Incubators evoke little CSR interest
There are multiple reasons for tepid corporate interest in incubators; among them is lack of awareness
There is a list, officially called Schedule VII, which tells companies what they can do under corporate social responsibility (CSR) as prescribed by the Companies Act, 2013. Of the 10 possibilities, from eradicating hunger to promoting education, the penultimate item in that list is funding technology incubators attached to academic institutions. In the first year of implementation, few companies put CSR money into these incubators.
Incubators help start-ups survive in their very early stages when most of them rely on funding from family and friends. Incubators are valuable to start-ups because besides grants, they give them an office to work out of and act as a platform for networking. The grants to fledging start-ups are anywhere between Rs.25 lakh and Rs.50 lakh.
There are about 100 incubators associated with academic institutions and many of them are funded by the department of science and technology (DST), the ministry of micro, small and medium enterprises and the Small Industries Development Bank of India (Sidbi). About 10-12 start-ups are incubated at each of these centres, and they could be involved in developing clean technology, healthcare solutions and creating information technology (IT) innovations.
Among the eight incubators Mint spoke to, five have received CSR funding of under Rs.2 crore in total.
So far, prominent incubators like the one attached to the Indian Institute of Management (IIM) Ahmedabad got a total of Rs.75 lakh from Mahindra and Mahindra Financial Services Ltd, Take Solutions Ltd and Bajaj Electricals Ltd; the ones at Indian Institute of Science (IISc) and Indian Institute of Technology (IIT) Delhi got Rs.50 lakh each from two multinationals under a non-disclosure agreement; IIM Calcutta and BITS Hyderabad received about Rs.5 lakh each from a software company and Sidbi Venture Capital Ltd, a venture fund run by Sidbi, from its own CSR funds.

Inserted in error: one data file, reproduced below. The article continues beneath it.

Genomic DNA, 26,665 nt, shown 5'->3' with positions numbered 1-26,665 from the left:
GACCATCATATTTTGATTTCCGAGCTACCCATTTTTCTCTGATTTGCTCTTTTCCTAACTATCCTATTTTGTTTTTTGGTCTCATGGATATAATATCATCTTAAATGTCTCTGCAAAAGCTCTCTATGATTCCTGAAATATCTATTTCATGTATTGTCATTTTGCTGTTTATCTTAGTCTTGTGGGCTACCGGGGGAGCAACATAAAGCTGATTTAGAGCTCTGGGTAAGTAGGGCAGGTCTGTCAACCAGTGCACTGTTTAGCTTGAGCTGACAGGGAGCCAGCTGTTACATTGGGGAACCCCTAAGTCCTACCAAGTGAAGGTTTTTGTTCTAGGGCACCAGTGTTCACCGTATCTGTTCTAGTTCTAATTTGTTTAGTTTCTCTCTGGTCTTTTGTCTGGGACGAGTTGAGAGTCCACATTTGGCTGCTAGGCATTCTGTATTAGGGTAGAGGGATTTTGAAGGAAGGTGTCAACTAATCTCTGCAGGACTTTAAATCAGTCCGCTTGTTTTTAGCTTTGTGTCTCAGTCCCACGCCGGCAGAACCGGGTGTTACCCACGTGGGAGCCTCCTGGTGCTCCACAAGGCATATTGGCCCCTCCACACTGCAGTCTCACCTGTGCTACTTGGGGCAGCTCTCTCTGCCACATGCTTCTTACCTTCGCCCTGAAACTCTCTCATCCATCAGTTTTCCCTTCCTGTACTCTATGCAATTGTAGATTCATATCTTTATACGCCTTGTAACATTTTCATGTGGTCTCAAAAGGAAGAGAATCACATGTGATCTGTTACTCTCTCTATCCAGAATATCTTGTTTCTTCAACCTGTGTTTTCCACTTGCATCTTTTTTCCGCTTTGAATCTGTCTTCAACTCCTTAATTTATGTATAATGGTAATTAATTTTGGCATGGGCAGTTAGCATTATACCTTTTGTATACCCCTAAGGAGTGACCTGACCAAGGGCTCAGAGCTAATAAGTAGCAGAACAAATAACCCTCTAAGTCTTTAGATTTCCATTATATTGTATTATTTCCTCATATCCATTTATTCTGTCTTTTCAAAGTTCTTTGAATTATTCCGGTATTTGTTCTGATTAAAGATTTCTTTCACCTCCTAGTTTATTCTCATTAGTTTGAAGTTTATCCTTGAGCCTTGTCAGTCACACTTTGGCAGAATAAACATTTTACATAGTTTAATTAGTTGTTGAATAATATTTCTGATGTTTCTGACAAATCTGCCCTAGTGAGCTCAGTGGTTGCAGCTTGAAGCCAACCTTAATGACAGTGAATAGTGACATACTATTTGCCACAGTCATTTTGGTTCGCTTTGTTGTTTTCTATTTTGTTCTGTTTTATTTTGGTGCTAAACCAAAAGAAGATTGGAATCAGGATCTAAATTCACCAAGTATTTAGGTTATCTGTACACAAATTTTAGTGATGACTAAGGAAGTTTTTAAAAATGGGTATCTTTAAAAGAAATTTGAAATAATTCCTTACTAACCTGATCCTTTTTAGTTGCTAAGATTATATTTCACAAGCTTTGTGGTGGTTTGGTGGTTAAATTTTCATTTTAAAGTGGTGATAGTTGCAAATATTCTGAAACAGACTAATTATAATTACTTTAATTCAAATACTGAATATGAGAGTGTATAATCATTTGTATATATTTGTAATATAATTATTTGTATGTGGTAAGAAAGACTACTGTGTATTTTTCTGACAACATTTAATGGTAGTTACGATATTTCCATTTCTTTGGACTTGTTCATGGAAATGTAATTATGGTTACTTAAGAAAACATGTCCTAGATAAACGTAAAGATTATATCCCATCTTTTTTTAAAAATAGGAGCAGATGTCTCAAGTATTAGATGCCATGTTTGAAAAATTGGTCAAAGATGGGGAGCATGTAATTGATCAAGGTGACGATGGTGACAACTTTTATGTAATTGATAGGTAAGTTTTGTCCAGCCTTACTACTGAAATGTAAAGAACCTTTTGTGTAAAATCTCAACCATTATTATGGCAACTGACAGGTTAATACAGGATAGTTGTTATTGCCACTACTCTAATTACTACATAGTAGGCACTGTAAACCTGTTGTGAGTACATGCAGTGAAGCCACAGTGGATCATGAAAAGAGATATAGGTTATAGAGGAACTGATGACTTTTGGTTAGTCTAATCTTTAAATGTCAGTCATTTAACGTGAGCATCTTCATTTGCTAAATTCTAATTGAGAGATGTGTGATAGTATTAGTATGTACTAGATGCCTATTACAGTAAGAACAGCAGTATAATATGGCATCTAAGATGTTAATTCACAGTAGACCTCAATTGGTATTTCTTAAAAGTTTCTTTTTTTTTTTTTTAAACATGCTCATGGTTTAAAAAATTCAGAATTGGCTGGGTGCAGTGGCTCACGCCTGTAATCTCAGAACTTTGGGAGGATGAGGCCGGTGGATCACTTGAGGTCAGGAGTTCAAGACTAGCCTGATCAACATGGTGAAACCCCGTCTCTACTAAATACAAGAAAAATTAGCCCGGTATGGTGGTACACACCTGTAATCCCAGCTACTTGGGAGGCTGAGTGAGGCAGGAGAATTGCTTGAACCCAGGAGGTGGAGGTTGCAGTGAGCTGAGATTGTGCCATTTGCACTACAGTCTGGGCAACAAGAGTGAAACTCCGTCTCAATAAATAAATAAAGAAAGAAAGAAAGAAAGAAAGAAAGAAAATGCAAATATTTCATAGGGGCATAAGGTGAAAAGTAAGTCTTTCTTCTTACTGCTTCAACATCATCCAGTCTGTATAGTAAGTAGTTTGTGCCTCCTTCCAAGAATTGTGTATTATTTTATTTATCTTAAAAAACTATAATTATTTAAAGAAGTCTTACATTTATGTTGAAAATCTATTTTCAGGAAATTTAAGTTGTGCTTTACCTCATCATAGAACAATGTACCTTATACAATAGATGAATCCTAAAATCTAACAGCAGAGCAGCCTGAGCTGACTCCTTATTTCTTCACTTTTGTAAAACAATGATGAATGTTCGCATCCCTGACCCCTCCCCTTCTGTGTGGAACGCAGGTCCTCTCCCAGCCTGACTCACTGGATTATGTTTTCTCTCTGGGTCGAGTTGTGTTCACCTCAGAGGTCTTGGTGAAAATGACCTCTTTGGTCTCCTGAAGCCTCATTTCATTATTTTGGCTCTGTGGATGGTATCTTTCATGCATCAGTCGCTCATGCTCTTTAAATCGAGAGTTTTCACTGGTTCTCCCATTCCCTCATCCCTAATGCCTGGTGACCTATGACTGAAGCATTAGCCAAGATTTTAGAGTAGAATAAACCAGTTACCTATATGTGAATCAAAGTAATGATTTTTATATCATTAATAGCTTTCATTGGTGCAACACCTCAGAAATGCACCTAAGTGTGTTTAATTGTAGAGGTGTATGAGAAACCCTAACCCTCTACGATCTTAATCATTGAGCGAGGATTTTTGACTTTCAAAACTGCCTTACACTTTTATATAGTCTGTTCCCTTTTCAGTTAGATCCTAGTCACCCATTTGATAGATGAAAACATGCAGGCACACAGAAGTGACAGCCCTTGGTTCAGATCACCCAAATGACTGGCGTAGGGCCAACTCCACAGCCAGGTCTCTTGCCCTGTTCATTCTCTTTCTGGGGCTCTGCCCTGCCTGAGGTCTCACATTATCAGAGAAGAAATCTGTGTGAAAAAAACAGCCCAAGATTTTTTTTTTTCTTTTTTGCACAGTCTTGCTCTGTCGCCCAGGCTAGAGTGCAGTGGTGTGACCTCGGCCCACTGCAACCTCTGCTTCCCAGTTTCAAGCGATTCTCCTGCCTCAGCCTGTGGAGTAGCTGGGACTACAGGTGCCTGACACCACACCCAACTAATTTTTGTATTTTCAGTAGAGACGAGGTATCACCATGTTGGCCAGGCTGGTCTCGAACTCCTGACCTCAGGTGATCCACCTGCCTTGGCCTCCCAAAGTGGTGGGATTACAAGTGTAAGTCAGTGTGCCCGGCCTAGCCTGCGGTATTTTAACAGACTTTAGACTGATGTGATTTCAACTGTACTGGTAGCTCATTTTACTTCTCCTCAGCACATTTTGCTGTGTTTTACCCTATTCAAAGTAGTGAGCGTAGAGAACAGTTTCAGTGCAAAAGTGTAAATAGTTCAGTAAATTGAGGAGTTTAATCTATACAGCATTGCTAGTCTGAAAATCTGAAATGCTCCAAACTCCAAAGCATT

Other well-known incubators associated with institutions like IIT Madras, IIM Bangalore and IIM Calcutta have so far not got any CSR funding. They said they are in talks with a few companies, and expect to sign a few memoranda of understanding.
But all incubators admit the interest from companies has been tepid and the reasons for this are multifold.
The first is lack of awareness. “Traditionally this is not CSR. The idea of CSR is associated with doing social good, so this concept of funding incubators as CSR is alien,” says J. Salim Vali, vice-president, Centre for Innovation, Incubation and Entrepreneurship (CIIE), at IIM-A.
Vali said they were expecting to raise Rs.3 crore in CSR funding but were able to get commitments worth only Rs.75 lakh last year.
Second, many companies fund start-ups and get returns on that investment. But when they give CSR grants to an incubator, which in turn diverts some of that money into start-ups, they get no returns.
For instance, Cisco Systems Inc. has an investment arm called Cisco Investments, which will invest $40 million (around Rs.241 crore) in early-stage firms under its India Innovation investment programme, and the investment arm typically takes a stake in these start-ups. For Cisco, these start-ups are a way to foster ideas, which will benefit its business too.
“CSR funding in incubators is an interesting option but may not be sustainable for building a start-up ecosystem for the longer term. That is better done by capital that will look for returns also, as that will ensure more competitive start-ups take root,” said Alok Bardiya, director, corporate development, Cisco.
Third, CSR funding is limited to approved academic incubators but companies are not aware which academic incubators are approved, said C.S. Murali, chairman, entrepreneurship cell, society for innovation and development, IISc.